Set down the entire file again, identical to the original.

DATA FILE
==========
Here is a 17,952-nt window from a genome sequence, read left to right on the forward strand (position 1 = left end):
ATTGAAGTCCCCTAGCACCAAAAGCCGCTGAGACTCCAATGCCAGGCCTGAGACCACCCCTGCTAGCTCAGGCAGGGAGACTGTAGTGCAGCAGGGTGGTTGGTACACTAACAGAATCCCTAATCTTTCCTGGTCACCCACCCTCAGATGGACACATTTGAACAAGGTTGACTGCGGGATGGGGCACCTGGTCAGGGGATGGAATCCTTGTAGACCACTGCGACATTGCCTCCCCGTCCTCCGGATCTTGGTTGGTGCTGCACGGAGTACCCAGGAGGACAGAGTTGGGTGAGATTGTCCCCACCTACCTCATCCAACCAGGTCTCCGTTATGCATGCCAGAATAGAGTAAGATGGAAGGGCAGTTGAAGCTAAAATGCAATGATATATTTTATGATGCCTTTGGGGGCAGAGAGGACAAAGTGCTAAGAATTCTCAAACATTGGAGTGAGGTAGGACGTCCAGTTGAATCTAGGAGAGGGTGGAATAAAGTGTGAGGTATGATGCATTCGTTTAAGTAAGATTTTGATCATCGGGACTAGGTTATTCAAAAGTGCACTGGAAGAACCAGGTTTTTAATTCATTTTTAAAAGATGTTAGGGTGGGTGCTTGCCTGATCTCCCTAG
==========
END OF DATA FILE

Here is a 17,952-nt window from a genome sequence, read left to right on the forward strand (position 1 = left end):
ATTGAAGTCCCCTAGCACCAAAAGCCGCTGAGACTCCAATGCCAGGCCTGAGACCACCCCTGCTAGCTCAGGCAGGGAGACTGTAGTGCAGCAGGGTGGTTGGTACACTAACAGAATCCCTAATCTTTCCTGGTCACCCACCCTCAGATGGACACATTTGAACAAGGTTGACTGCGGGATGGGGCACCTGGTCAGGGGATGGAATCCTTGTAGACCACTGCGACATTGCCTCCCCGTCCTCCGGATCTTGGTTGGTGCTGCACGGAGTACCCAGGAGGACAGAGTTGGGTGAGATTGTCCCCACCTACCTCATCCAACCAGGTCTCCGTTATGCATGCCAGAATAGAGTAAGATGGAAGGGCAGTTGAAGCTAAAATGCAATGATATATTTTATGATGCCTTTGGGGGCAGAGAGGACAAAGTGCTAAGAATTCTCAAACATTGGAGTGAGGTAGGACGTCCAGTTGAATCTAGGAGAGGGTGGAATAAAGTGTGAGGTATGATGCATTCGTTTAAGTAAGATTTTGATCATCGGGACTAGGTTATTCAAAAGTGCACTGGAAGAACCAGGTTTTTAATTCATTTTTAAAAGATGTTAGGGTGGGTGCTTGCCTGATCTCCCTAG